Ann Arbor city council meeting (March 21, 2011): In its highest profile business of the evening, the council finally gave its initial approval to a licensing plan for medical marijuana businesses.
The council has now been formally considering the new licensing ordinance for three months. The ordinance will next come before the council at its Tuesday, April 19 meeting for final approval. Also on April 19, the council will take a final vote on a zoning ordinance that would apply to medical marijuana businesses. The moratorium on use of property in the city for medical marijuana businesses – originally enacted on Aug. 5, 2010 to last for 120 days, but subsequently extended – was extended again at Monday’s meeting through June 30, 2011. [.pdf of medical marijuana licensing ordinance as amended on March 21, 2011]
In a lower-profile but logistically significant move, the council voted to move its second meeting of April from Monday to Tuesday, April 19, because sundown on that Monday marks the start of the week-long Passover celebration in the Jewish tradition.
Other business conducted by the council included: (1) approving a recommendation for non-renewal of a liquor license for the Fifth Quarter; (2) authorizing transfer of $90,000 to the Ann Arbor Downtown Development Authority to improve a public plaza near the Forest Street parking structure; (3) setting a public hearing to establish an industrial development district that could lead to tax abatements for the firm Sakti3; (4) authorizing a letter of support for a Washtenaw County grant application to the state for acquisition of a natural area; and (5) authorizing the city’s own application to the state for grants to support park improvement projects and a new skatepark.
Council deliberations on the park improvement grant applications resulted in the prioritization of a grant to support construction of the skatepark over one to support improvements to the Gallup park canoe livery. The city hopes both grants will be approved by the state.
The council also heard a presentation on a plan for the Millers Creek area, and later in its meeting adopted the plan. It could eventually lead to establishing the creekshed formally as a “drain,” in the sense that the county water resources commissioner (formerly the drain commissioner) uses the term. That designation will increase the area’s eligibility for various funding mechanisms to pay for projects there.
The council heard a presentation from its street outreach task force, summarizing its work over the last six months. That work includes a proposed revision to the city’s panhandling ordinance, which the council will begin considering at its April 4 meeting.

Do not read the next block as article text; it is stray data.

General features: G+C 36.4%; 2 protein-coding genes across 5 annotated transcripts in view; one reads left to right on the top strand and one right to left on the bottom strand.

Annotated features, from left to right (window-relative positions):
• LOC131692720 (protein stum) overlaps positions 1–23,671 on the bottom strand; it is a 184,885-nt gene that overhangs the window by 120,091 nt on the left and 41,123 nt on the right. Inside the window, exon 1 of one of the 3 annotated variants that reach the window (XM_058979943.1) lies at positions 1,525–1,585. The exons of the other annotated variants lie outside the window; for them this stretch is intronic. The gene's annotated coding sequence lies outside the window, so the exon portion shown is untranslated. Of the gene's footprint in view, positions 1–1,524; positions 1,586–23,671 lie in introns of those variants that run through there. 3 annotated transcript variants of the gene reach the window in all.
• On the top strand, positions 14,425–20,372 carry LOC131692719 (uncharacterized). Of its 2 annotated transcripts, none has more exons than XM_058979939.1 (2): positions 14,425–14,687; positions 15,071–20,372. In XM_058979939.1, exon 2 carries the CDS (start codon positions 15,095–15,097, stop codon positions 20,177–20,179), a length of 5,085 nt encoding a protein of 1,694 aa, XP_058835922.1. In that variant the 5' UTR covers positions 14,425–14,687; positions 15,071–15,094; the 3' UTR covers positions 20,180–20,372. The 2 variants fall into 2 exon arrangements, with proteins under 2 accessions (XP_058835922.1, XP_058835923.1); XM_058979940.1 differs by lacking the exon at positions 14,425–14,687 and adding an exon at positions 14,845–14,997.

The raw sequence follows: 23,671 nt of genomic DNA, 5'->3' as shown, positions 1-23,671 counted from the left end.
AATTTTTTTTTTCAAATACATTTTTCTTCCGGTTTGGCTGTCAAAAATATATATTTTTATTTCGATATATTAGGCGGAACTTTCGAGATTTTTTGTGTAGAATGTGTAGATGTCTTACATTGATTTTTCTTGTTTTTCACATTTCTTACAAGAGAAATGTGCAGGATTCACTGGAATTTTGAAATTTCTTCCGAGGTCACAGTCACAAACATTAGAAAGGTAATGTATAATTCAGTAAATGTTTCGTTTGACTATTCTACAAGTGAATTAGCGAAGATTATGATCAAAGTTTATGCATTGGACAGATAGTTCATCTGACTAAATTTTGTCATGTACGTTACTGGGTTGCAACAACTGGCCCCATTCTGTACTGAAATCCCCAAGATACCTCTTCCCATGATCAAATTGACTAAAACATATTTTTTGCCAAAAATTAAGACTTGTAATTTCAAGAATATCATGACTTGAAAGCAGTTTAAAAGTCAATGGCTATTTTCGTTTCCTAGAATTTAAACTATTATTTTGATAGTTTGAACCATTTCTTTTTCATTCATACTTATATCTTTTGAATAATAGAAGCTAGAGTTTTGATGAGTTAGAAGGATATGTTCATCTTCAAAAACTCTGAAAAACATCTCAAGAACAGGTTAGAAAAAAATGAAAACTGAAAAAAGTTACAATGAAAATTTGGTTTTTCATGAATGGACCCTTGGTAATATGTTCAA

The council also passed a resolution establishing a search committee for a new city administrator. The committee will bring a recommendation to the council at its April 19 meeting on an interim administrator, who will assume responsibilities when current city administrator Roger Fraser departs at the end of April.
The city’s IT director, Dan Rainey, was on hand to receive a Digital Cities award recognizing the city’s efforts to improve services through digital technology. Fraser mentioned during his communications time that the council’s meetings are now being streamed live over the Internet: CTN Channel 16 Live.
Medical Marijuana Licensing
At its March 21 meeting, the council considered a set of licensing requirements for medical marijuana businesses. All new ordinances require an initial approval, plus a final vote by the city council after a formal public hearing. The council had first considered the licensing scheme at its Dec. 6, 2010 meeting. Councilmembers undertook several amendments to the licensing proposal at three of its meetings over the last three months: on Jan. 3, Feb. 7 and March 7.
At its Oct. 18, 2010 meeting, the council gave initial approval to a set of zoning regulations for medical marijuana businesses, but it has not yet given its final approval to those regulations. The council’s strategy is to bring licensing and zoning forward at the same time for a final vote. The context for development of zoning regulations was set at the council’s Aug. 5, 2010 meeting, when councilmembers voted to impose a moratorium on the use of property in the city for medical marijuana dispensaries or cultivation facilities, and directed its planning commission to develop zoning regulations for medical marijuana businesses. Subsequently, the city attorney’s office also began working on a licensing system.
The moratorium on using additional facilities in the city as medical marijuana dispensaries and cultivation facilities – first enacted on Aug. 5, 2010 and subsequently extended – was extended a second time by the council at its Jan. 18 meeting to go through March 31, 2011.
During the course of Monday’s deliberations, mayor John Hieftje elicited from the city attorney’s office an estimate that there are 15 marijuana dispensaries currently operating in the city, plus three dispensaries that are operating in areas that would be prohibited, if the city’s zoning ordinance is given final approval.